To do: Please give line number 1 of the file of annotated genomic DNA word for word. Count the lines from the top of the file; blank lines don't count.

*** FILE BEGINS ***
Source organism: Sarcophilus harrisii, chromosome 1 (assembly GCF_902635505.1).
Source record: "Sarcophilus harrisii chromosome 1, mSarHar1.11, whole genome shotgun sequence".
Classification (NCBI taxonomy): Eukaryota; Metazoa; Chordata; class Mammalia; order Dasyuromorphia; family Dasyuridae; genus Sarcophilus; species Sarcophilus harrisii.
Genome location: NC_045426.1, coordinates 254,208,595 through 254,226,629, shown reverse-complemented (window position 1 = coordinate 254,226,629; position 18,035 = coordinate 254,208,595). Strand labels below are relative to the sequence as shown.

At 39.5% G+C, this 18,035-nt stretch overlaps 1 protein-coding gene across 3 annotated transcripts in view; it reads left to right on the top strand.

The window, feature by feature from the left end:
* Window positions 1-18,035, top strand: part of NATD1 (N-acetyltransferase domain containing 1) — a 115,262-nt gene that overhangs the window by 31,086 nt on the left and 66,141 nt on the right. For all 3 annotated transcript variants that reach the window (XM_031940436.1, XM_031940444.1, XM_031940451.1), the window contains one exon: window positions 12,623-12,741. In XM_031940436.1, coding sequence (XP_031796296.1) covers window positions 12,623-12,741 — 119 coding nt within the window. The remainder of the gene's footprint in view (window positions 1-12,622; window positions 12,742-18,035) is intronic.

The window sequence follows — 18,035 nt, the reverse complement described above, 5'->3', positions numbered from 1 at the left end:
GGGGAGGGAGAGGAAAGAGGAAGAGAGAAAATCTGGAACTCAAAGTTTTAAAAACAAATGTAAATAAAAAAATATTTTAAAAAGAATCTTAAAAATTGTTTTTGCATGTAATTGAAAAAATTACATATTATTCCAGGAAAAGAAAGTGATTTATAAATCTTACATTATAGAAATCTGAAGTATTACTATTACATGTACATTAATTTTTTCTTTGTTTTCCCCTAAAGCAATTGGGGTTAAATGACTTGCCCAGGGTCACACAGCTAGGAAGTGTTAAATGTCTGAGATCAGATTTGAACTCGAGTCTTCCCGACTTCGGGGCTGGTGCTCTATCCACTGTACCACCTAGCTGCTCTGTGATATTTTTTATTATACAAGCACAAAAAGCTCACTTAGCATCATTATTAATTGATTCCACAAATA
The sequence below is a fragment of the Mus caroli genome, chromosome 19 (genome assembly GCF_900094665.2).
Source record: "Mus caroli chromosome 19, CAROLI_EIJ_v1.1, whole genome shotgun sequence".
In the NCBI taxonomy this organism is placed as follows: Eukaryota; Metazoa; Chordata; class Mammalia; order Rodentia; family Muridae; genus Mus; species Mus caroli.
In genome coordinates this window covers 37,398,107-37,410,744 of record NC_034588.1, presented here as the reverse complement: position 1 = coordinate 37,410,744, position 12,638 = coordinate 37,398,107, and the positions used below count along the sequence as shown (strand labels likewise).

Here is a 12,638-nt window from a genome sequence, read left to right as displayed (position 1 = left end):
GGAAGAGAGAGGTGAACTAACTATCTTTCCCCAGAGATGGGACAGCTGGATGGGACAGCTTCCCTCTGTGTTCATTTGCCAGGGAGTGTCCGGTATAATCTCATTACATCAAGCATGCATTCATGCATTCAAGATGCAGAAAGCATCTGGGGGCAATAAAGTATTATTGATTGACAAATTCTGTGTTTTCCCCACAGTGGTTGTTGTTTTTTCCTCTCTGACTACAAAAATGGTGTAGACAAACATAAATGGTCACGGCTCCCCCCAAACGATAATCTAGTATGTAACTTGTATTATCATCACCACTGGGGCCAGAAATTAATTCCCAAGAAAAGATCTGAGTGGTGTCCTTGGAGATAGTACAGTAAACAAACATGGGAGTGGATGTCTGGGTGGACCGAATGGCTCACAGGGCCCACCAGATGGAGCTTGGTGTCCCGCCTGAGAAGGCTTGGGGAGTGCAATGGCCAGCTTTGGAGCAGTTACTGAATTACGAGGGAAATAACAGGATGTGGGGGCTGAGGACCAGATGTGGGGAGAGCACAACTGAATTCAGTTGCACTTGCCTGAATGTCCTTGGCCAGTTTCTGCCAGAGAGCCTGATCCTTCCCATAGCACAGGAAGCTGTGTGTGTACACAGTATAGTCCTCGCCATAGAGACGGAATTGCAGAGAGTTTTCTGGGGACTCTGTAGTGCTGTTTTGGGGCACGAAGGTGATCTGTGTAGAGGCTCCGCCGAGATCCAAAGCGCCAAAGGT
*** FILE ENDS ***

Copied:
Source organism: Sarcophilus harrisii, chromosome 1 (assembly GCF_902635505.1).